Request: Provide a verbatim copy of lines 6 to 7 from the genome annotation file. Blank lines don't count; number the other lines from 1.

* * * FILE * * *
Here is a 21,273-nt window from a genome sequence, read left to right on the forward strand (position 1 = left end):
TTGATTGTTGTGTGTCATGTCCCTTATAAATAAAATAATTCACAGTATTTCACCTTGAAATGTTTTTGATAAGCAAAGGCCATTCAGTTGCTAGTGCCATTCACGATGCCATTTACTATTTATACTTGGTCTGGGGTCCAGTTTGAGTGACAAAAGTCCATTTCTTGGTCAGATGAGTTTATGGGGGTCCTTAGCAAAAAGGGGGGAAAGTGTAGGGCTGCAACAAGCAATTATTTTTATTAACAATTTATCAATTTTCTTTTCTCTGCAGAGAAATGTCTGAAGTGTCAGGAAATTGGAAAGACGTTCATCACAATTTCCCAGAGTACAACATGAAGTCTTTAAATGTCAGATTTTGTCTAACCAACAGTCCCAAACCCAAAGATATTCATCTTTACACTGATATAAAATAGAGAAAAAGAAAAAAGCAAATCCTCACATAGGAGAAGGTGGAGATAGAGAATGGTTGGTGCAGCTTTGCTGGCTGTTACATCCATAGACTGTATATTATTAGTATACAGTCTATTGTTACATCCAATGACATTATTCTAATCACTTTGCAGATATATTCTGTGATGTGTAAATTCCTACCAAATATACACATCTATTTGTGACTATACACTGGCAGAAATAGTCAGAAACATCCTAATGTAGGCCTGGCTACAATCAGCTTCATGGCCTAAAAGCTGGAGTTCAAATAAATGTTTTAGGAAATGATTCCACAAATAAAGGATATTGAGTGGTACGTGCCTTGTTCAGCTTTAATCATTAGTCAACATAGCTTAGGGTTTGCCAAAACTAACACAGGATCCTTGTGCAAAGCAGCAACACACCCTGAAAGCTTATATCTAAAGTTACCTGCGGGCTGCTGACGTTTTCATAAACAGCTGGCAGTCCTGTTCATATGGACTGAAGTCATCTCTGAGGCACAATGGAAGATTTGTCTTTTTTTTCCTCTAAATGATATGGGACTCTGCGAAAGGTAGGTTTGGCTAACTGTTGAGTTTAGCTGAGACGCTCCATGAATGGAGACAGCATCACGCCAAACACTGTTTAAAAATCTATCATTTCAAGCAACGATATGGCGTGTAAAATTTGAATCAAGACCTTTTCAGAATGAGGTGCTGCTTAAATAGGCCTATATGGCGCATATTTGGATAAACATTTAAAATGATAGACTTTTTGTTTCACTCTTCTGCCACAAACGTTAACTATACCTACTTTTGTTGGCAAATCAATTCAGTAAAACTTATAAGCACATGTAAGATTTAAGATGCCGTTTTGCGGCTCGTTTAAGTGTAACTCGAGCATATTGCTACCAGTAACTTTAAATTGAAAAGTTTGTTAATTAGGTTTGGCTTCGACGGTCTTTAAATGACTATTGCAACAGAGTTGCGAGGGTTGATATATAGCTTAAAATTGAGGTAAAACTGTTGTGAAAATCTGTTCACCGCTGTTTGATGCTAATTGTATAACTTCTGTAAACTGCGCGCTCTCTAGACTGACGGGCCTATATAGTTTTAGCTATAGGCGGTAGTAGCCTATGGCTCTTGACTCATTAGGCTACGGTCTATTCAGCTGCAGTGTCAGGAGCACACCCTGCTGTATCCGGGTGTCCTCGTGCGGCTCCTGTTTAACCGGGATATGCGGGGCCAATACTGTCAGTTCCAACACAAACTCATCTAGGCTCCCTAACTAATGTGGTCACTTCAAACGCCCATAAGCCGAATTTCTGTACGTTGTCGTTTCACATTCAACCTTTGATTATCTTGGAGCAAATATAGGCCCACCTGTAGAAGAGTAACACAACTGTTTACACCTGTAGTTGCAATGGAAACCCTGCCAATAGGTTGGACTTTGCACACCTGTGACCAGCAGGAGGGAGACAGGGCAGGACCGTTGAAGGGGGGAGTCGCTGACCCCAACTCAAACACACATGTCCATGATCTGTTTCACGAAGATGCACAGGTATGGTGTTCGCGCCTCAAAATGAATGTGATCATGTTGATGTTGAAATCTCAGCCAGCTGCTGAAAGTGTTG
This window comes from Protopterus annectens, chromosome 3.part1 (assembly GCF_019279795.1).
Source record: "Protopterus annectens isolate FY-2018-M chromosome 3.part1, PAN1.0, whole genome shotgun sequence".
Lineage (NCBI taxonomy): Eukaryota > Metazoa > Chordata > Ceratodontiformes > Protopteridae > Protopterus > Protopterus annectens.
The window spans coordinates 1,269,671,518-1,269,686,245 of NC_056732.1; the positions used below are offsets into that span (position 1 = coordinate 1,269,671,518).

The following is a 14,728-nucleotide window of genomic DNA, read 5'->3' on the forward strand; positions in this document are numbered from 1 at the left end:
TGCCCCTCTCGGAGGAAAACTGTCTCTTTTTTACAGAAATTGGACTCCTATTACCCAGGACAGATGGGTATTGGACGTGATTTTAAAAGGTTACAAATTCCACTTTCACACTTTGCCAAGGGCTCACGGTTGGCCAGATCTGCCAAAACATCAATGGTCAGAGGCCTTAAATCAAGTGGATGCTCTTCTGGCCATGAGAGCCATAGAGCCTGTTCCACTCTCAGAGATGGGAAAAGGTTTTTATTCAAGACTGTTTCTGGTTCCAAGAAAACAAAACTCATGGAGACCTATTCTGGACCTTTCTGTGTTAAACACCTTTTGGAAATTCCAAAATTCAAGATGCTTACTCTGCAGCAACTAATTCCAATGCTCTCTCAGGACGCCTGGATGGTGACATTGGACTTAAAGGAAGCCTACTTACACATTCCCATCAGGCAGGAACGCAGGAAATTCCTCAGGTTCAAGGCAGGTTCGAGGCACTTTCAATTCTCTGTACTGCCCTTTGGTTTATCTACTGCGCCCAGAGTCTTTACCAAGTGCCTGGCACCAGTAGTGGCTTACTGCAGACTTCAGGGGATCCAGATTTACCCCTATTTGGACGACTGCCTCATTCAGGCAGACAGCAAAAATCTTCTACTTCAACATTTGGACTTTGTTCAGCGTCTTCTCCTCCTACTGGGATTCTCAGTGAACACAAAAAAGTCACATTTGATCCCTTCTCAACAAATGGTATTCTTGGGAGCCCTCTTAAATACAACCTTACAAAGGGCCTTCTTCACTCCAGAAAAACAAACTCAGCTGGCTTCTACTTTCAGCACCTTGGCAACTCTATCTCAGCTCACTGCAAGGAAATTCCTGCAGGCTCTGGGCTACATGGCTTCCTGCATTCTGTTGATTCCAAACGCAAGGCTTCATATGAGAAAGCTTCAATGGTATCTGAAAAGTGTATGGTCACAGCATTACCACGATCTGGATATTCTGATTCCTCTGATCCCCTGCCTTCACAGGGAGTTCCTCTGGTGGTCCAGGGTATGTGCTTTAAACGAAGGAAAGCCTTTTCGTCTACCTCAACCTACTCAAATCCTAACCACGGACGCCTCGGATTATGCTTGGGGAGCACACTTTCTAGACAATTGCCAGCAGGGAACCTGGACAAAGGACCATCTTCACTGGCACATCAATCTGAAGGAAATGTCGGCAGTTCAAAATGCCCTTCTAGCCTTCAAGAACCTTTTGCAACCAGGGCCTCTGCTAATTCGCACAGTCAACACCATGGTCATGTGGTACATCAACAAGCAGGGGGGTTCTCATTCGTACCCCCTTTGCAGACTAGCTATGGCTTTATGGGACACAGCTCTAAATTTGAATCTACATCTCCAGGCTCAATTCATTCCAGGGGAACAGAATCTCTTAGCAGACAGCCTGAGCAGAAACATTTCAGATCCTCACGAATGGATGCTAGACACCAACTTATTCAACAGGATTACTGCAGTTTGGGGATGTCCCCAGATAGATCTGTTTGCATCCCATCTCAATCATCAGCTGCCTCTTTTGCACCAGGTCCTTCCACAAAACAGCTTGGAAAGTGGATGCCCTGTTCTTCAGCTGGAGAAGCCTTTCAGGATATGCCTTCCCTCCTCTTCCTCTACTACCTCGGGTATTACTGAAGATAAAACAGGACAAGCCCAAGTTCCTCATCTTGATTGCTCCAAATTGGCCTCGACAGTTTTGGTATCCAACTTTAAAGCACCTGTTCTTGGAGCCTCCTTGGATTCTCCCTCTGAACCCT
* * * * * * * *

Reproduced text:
The window spans coordinates 1,269,671,518-1,269,686,245 of NC_056732.1; the positions used below are offsets into that span (position 1 = coordinate 1,269,671,518).

The following is a 14,728-nucleotide window of genomic DNA, read 5'->3' on the forward strand; positions in this document are numbered from 1 at the left end: